We walk around the lake at Clumber Park twice a week. During the Covid restrictions the four mile trip has been a mainstay. But this is a post about the beautiful 250 year old, historic bridge that was vandalised in March 2018. Usually we walk in a clockwise direction which means that by the time we cross the bridge we are about half a mile from the estate courtyard, cafes and toilets. This means coffee, cake or lunch awaits or, more mundanely, car and journey home. Goodness me, we even have two favourite ducks we feed there, cross breeds with domestic escapees I suspect judging by their size. But back to the vandalism where criminals drove a stolen car in a determined and successful attempt to ruin this landmark and route over the lake. Luckily after fund raising and great expense their destruction has been erased, reconstructed and a rare beauty emerges, all the more gorgeous because we now realise the treasures we have, not to mention being spared the extra effort of navigating our way around the upper lake. It’s good to know craftspeople still survive and that suitable stone is still able to be quarried – from very near us as it happens. I’d rather dwell on the positives though I include a photograph to show the task the constructors faced immediately after the incident. Unfortunately no bodies were discovered in the burnt out vehicle or lake.
Crimson is for Helleborus × ‘Anna’s Red’. So rich, so upright, so resplendent in the winter sun that graced us today. So badly named, for surely this is crimson, not red, with that hint of purple and the yellowish stamens. Photographed here with a backdrop of green cornus stems. I want one.
Orange is for Cornus sanguinea ‘Anny’s Winter Orange’. The stems do have red in there as well though, oh dear, was this an eye-stopper today with everyone pausing to take a photo, to the point that I found it difficult to dodge their shadows from the low winter sun. Shopping list.
Pink is for Erica carnea ‘December Red’. So pink and purple as the flowers age. And it’s February. When I first commenced gardening heathers were very popular along with dwarf conifers. I’m not so keen these days with two exceptions ….
Purple is for Erica carnea ‘Nathalie’. Oh boy what a lovely purple,red. The variety is courtesy Kurt Kramer from Edewecht, Germany and is developed from the Scottish ‘Myretoun Ruby’, a variety I used to love before I fell out of love and needed the space. ‘Nathalie’ has turned my head.
Violet is for Crocus thomasii. And there are one or two other varieties there adding to the splendour. We have it on our front lawn in increasing abundance if not as abundant as here. When the sun shines there’s nothing nicer, even Nathalie. It seeds itself everywhere, disappearing when one cuts the lawn or hoes the earth. To return.
Gold is for the shot before my battery ran out unexpectedly. Never buy cheap batteries on ebay. Yellows, golds, oranges. A mixture of aconites, Hamamelis and cornus. The focus is all a mess, not that it matters.
Green is for Galanthus ‘Edith’. I’m very fickle. Now I love Edith. The sparse information on this gorgeous snowdrop does not mention the lime green inner markings that were so evident this afternoon. I must have this variety. There were so many varieties to choose but I chose you, Edith.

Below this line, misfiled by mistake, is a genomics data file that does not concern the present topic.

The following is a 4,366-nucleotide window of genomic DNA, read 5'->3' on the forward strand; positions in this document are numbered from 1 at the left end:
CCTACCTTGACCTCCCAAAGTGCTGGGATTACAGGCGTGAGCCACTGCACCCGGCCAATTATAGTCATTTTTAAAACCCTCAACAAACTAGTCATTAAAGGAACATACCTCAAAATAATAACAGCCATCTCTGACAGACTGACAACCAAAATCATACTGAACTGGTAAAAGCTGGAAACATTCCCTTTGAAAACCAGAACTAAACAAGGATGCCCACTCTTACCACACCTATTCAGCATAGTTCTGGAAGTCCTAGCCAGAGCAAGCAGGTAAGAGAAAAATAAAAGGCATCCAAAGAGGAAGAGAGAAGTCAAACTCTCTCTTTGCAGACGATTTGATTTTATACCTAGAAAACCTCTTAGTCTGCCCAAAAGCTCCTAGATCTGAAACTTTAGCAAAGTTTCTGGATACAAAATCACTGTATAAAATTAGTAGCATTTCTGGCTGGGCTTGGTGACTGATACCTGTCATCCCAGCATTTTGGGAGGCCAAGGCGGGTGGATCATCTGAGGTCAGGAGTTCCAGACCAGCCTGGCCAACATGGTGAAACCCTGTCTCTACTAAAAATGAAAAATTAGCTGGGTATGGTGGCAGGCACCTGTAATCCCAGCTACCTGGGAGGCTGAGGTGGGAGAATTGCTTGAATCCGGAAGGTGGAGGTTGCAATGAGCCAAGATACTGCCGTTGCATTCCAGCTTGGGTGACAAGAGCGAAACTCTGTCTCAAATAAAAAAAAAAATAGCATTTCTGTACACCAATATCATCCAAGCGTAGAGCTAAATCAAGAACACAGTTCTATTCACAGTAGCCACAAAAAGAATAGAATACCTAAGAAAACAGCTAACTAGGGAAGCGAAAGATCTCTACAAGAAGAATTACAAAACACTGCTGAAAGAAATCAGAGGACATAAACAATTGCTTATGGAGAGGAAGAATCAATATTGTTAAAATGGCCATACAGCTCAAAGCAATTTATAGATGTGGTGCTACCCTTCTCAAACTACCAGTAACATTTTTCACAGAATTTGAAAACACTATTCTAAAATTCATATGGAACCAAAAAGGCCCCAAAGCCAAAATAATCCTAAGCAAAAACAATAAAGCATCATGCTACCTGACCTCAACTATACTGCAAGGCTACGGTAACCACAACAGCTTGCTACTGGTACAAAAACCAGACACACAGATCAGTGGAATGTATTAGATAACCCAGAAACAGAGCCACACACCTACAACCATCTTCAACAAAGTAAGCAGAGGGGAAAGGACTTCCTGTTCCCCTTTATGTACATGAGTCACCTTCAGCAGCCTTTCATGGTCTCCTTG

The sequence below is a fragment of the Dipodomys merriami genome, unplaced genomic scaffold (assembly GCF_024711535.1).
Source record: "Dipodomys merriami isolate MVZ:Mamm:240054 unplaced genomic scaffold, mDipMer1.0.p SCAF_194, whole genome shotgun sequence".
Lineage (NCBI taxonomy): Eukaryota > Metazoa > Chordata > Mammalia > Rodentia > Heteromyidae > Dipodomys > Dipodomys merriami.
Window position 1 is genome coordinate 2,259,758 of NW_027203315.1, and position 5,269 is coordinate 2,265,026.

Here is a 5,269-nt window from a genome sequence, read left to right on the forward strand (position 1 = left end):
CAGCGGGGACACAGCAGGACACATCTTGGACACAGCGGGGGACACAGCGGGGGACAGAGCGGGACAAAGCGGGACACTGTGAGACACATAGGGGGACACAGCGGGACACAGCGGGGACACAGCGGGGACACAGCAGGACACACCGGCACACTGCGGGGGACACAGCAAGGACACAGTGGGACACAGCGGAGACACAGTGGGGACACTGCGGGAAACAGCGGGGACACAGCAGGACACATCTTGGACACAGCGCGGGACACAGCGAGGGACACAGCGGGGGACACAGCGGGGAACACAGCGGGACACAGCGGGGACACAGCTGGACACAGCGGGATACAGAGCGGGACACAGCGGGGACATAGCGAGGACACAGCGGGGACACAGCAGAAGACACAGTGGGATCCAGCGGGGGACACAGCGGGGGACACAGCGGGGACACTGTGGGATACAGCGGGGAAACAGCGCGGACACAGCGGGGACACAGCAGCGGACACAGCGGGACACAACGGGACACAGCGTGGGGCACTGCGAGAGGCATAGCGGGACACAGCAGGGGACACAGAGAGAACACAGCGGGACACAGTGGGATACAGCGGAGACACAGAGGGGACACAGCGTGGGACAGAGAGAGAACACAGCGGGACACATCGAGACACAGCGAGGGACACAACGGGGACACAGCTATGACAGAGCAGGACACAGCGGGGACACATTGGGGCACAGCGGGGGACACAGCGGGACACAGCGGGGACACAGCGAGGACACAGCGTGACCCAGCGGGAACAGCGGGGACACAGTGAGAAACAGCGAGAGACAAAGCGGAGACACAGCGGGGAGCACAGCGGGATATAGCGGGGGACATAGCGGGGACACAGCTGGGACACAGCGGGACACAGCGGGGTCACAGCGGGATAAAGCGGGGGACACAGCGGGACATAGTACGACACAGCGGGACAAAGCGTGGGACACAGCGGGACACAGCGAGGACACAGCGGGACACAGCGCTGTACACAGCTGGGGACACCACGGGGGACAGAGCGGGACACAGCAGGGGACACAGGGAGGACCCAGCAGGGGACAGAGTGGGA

Turquoise is for the Bramall Learning Centre & Library. Have I mentioned my battery running out? Well not before I photographed this sensational modern building with my macro lens. When I come into money I’m going to get the architects to make me one to live in. Opened in 2010 it is everything I desire in a building save that it is not mine.
All the colours of the rainbow. The alpine house. Heaven should be so inviting. Feast your eyes on this. Sunglasses required.
Anthony Caro’s “Promenade” (1996) looked stunning in the autumn light and set amongst the trees.
The view from the balcony was also lovely. On the stairs to the cafe was an exhibition by Ed Kluz: “Sheer Folly – Fanciful Buildings of Britain”. All the works were for sale and it passed my mind for a split second to … I settled for a photograph of “The Dunmore Pineaple”.
Tony Cragg’s work crazily complemented the Yorkshire landscape.
However Joan Miró’s 1974 piece, “Tête”, would be my choice to grace the front lawn.
Or Barbara Hepworth’s “Square with Two Circles”(1963).
Lynn Chadwick’s “Little Girl” (1987) looks pretty grown up to me. She seemed a little lonely. An angular beauty.
The parkland itself is one of the sights of Britain.
Believe it or not, this is an exhibit. David Nash, “Seventy One Steps”. We saw it seven years ago when it was being constructed. Very fitting for a sculpture park in inspiring surroundings.
We’ve got to have a Henry Moore. Or three. “Upright Motives No 1” and “Glenkiln Cross No 2” & “7” (1955-6).
And finally a Garden Centre, Alfredo Jaar’s “The Garden of Good and Evil”. I resisted the temptation to get out the secateurs.
The original buildings at Wisley are attractive even on an overcast, cold February day.
And suburban though it might be I like the house by the entrance.